Here’s Why Emotional Intelligence is a Female Leader’s Secret Weapon

March 04, 2019

“Soft skills” like empathy and active listening haven’t traditionally been associated with individuals who are motivated to achieve professional success. In fact, many leaders and business owners who have achieved power have done so through a formula of aggression and intimidation.

Unfortunately, many women feel pressured to use the same formula to see how those tactics can propel their career and are finding that not only do they struggle to rise to senior-level positions, but they struggle to stay there, as well.

What many women don’t realize is that we have a competitive advantage: being able to harness our emotional intelligence to build trust and faith in our abilities as a leader.

Emotional Intelligence (EI) is your ability to pick up on the emotions of others and manage them, manage your own emotions, and build trust as you do it. Here are four reasons why EI can be a female leader’s secret weapon:

1. Women Have Permission to be Emotionally Intelligent

Consider that girls are given permission by society to be empathic, and to use language that expresses emotions. We encourage girls and young women to develop deep and meaningful relationships, and to nurture others.

Because many of these assumptions about how women should behave are still very much “baked into” our societal beliefs, professional women have the advantage of being more vulnerable and authentic at work.

Authenticity builds trust, and leaders who are trusted by their employees are able to command successful, motivated, and results-driven teams more easily than bosses who have a harder time expressing their thoughts and appreciation for their team.

2. Female Executives Rank Highest in Emotional Intelligence

The modern workplace is ultra-competitive, and leaders who want to get to (and stay) at the top need to display management qualities that are synonymous with emotional intelligence.

In a study completed by the Hay Group found that situations where female executives were required to lead by influence, rather than direct authority, created higher levels of emotional intelligence than when their male counterparts were faced with the same management scenario.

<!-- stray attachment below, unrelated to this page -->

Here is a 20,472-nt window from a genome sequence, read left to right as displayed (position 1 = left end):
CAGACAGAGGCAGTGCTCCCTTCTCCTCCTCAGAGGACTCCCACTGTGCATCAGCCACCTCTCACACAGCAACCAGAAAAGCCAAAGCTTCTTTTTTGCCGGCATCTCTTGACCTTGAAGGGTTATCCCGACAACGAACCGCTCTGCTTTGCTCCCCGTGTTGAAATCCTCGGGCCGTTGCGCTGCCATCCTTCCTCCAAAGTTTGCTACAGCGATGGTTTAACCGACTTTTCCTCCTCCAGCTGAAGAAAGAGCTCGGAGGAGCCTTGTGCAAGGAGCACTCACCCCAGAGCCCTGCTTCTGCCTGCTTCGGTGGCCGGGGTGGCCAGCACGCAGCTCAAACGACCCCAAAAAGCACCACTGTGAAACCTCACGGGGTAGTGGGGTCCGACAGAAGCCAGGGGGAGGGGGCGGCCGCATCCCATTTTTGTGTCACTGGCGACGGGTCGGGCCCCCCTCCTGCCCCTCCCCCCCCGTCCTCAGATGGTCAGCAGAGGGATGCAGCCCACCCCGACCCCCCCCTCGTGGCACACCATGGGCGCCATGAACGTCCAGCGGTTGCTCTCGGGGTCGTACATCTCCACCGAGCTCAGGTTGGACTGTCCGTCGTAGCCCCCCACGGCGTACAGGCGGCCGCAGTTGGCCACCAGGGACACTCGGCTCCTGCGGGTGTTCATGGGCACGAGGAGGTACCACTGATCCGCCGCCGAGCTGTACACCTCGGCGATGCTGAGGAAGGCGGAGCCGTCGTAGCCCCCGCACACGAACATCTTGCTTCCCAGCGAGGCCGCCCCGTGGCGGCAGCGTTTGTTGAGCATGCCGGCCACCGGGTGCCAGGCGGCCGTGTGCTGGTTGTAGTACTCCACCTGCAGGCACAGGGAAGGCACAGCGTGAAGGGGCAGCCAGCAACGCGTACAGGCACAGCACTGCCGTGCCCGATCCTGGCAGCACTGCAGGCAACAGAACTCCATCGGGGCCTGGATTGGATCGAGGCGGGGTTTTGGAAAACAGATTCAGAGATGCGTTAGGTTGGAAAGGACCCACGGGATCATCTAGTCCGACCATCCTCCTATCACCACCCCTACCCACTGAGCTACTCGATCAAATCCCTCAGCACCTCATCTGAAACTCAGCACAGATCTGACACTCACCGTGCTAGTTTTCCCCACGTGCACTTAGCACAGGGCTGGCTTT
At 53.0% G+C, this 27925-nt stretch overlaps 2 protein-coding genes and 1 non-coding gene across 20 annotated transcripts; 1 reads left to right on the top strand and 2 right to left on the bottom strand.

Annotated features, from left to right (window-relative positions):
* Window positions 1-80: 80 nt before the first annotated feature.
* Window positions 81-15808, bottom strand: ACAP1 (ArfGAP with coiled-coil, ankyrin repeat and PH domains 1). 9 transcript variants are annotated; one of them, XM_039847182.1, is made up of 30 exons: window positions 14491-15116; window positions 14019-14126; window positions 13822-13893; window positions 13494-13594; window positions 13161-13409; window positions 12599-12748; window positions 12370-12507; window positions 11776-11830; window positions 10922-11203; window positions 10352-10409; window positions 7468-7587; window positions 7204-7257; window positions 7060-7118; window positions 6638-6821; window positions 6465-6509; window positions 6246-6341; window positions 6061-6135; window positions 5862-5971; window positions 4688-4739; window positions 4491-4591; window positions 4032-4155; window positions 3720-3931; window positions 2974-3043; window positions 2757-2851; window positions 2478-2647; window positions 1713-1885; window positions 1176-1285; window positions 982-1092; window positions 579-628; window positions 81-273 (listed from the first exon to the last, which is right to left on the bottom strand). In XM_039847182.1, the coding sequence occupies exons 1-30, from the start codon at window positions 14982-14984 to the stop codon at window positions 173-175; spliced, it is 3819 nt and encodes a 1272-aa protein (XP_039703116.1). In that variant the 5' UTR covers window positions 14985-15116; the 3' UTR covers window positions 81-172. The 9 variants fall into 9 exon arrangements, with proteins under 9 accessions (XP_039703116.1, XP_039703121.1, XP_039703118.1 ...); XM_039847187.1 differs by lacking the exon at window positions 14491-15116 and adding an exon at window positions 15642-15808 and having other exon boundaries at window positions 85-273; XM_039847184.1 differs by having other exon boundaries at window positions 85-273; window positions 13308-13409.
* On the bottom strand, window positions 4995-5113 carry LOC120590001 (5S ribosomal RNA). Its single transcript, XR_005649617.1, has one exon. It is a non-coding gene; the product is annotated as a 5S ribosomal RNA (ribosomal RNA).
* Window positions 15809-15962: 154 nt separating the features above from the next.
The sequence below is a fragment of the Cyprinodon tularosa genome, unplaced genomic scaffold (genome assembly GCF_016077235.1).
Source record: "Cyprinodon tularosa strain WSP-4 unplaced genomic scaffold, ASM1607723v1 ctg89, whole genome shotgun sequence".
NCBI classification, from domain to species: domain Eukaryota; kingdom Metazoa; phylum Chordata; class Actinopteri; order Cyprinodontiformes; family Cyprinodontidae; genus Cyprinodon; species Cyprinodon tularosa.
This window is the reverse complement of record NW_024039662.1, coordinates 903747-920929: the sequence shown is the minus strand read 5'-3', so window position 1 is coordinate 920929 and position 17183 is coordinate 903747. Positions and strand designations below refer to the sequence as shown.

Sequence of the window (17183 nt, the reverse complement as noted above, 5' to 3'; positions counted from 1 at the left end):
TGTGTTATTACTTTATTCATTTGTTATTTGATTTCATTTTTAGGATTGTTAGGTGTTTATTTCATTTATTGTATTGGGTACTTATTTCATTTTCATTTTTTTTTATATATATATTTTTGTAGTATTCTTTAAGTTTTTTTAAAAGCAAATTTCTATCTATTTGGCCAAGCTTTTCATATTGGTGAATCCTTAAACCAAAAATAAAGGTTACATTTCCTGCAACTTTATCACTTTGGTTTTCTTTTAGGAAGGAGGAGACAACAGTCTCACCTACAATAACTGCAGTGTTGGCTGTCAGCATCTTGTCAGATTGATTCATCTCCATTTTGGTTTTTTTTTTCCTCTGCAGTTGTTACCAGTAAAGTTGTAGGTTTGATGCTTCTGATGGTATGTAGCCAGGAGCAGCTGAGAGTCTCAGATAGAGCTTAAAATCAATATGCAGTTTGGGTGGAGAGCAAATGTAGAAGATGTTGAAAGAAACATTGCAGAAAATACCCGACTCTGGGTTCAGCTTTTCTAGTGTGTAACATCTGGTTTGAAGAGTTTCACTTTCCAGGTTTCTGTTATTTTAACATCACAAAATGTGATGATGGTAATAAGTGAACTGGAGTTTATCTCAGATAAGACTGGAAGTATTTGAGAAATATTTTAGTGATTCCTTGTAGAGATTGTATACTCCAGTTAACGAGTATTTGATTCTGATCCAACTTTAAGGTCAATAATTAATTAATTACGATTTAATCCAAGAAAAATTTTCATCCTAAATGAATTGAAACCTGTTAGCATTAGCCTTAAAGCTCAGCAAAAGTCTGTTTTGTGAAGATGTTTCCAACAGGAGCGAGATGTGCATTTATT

3. Women Are NOT Naturally Better At Emotional Intelligence Than Men

While a common belief persists that women are naturally better at developing their EI, there are no definitive studies proving this as fact.

However, there do seem to be differences in how motivated men and women are to develop their emotional intelligence. For example, the same Hay Group study concluded, that among women and men below the executive level, the differences in EI between men and women were less pronounced.

What this tells us is that the level of one’s emotional intelligence typically comes down to the level of grit and dedication, not a natural or gender-based aptitude.

4. Women’s Brains Are Different, However

One key way that women differ from men is in the neurological sense. According to neuroscience, the region that stimulates empathy is located in an area of the brain called the insula.

When we’re empathizing with someone, our brain mimics how that person feels and sends signals to the insula, which reads that pattern and identifies the feeling. Women’s brains tend to linger longer with those feelings, whereas men’s brains will sense the feeling, then tune out of the emotions and switch to areas of the brain associated with problem-solving.

In this way, women’s tendencies to stay “tuned in” to another person’s emotions helps them be supportive and nurturing, even when emotions are running high.

Use Your Strengths to Your Advantage

Women looking to rise to top-level positions within their organization need to prove their emotional competency because it allows them to cope with pressure, negotiate, build trust, motivate others, navigate workplace politics, and make sound decisions.

If you’re interested in developing your emotional intelligence, contact us to register for an assessment and 1:1 debrief with a certified executive coach. You can also subscribe to our newsletter or reach out on FacebookLinkedIn, or Twitter.